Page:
Cast iron cookware, for example, can be bought from thrift shops for a fiver and sold on websites like eBay for £20-£30. Vintage retro designs are increasingly popular, too – and often end up in charity shop piles.
Another category that might have not crossed your mind is old tech equipment – old laptops, iPads, iPods, old play station consoles, etc.
You’ve got two choices here: buy broken items and break them up, to sell for the different components. Or, you can repair them yourself and sell as a complete product. It all depends on your skill level and time availability.
Start by looking around the house! We all have old phones or broken tech we’ve stashed in a drawer somewhere. Make sure you wipe any hard drives and put things back to factory settings before selling.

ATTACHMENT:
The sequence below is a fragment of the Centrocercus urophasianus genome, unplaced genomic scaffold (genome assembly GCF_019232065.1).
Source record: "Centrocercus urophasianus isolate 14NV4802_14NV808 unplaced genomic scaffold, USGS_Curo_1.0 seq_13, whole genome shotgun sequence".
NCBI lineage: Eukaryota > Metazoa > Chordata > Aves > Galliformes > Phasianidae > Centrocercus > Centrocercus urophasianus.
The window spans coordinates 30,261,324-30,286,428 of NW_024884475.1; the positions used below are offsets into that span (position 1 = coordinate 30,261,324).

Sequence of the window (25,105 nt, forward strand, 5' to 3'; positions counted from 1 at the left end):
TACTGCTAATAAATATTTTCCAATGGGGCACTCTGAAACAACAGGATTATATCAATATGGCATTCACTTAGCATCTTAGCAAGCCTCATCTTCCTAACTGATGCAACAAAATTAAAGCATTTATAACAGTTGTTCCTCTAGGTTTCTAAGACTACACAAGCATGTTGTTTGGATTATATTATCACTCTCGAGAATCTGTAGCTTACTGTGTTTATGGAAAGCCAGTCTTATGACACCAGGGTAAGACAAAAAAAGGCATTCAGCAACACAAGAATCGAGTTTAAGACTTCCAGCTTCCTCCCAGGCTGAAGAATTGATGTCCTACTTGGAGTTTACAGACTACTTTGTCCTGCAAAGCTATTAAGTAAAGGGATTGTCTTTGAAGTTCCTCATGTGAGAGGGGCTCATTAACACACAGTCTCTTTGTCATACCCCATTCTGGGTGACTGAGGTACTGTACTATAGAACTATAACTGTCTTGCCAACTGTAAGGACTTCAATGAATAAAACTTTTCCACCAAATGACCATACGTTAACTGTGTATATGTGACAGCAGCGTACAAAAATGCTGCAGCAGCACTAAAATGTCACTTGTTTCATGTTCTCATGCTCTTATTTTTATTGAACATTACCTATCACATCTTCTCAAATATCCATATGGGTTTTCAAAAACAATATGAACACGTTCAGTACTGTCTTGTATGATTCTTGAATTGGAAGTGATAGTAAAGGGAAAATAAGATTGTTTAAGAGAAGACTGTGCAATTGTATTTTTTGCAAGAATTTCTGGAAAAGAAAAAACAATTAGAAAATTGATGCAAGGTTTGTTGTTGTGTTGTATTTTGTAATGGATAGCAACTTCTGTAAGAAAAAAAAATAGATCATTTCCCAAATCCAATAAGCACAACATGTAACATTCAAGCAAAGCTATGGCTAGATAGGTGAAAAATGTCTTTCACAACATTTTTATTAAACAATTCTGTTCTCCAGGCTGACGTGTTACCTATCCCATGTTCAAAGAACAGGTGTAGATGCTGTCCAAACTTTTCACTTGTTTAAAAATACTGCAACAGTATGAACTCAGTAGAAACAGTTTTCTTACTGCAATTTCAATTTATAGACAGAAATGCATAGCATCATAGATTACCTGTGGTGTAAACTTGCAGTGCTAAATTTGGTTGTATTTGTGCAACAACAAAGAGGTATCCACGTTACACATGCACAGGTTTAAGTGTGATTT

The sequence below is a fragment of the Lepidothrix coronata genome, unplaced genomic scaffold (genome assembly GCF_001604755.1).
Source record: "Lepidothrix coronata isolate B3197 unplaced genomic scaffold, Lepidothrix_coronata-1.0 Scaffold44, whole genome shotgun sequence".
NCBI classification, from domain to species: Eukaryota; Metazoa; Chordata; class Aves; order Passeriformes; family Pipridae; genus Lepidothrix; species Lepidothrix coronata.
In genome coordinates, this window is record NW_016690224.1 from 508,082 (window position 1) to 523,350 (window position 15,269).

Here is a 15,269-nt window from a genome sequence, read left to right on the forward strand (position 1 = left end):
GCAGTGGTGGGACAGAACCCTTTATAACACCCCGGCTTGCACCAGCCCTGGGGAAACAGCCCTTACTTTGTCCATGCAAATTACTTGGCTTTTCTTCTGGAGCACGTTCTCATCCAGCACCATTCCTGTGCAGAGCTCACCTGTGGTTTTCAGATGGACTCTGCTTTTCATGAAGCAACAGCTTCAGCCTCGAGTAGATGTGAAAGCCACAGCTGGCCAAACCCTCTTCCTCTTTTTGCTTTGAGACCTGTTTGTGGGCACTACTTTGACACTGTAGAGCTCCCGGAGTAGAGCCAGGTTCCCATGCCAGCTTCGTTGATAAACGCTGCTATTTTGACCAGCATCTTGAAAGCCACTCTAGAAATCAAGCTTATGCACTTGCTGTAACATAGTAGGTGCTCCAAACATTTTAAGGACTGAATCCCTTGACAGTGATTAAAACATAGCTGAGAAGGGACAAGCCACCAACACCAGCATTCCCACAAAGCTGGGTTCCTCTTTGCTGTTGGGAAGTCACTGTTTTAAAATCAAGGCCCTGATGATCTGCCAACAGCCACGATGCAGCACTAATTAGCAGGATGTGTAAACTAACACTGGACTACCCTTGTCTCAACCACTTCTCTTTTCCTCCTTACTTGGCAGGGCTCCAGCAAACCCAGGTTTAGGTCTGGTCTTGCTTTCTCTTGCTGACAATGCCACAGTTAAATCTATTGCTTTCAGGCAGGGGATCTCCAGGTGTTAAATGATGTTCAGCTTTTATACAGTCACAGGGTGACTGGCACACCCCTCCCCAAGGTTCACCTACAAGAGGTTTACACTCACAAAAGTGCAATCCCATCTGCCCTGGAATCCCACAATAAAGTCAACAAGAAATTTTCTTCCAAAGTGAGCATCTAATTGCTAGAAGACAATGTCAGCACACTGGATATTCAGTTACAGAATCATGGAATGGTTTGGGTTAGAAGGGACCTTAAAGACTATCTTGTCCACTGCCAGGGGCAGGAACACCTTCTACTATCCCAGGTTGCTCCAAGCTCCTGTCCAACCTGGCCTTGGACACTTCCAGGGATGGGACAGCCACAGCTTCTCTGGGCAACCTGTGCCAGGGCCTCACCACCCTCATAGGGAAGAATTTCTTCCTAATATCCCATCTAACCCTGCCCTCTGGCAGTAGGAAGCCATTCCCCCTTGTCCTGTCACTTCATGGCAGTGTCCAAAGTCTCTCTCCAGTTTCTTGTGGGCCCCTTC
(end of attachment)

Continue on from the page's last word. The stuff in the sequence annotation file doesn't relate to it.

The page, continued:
Look for vintage computers and games consoles, too. You’ll be surprised how much these can fetch! A pristine, working-order Nintendo 64 could easily fetch you upwards of £50, more if you have games, too. Other tech, like Super 8 camcorders, can also be picked up for next to nothing and sold to collectors for a LOT.
Some of the furniture from thrift shops are made out of high-quality materials and some can even be classed as vintage pieces. With those items, you can just try to resell them as they are because there are a lot of people that refuse to pay large amounts of money for new furniture.
For more basic furniture pieces, if you are a creative individual and enjoy DIY projects, you can get inspiration from platforms like Pinterest and redesign the entire piece. That new and unique item can be the exact missing element for someone’s room, and they might be willing to pay hundreds for it!
When you’ve decided what you want to flip, it’s time to get started! Trawl your local charity shops – and online shops like Oxfam – to find bargains. Sometimes, you’ll need to go back to the same shop a few times before you find a gem.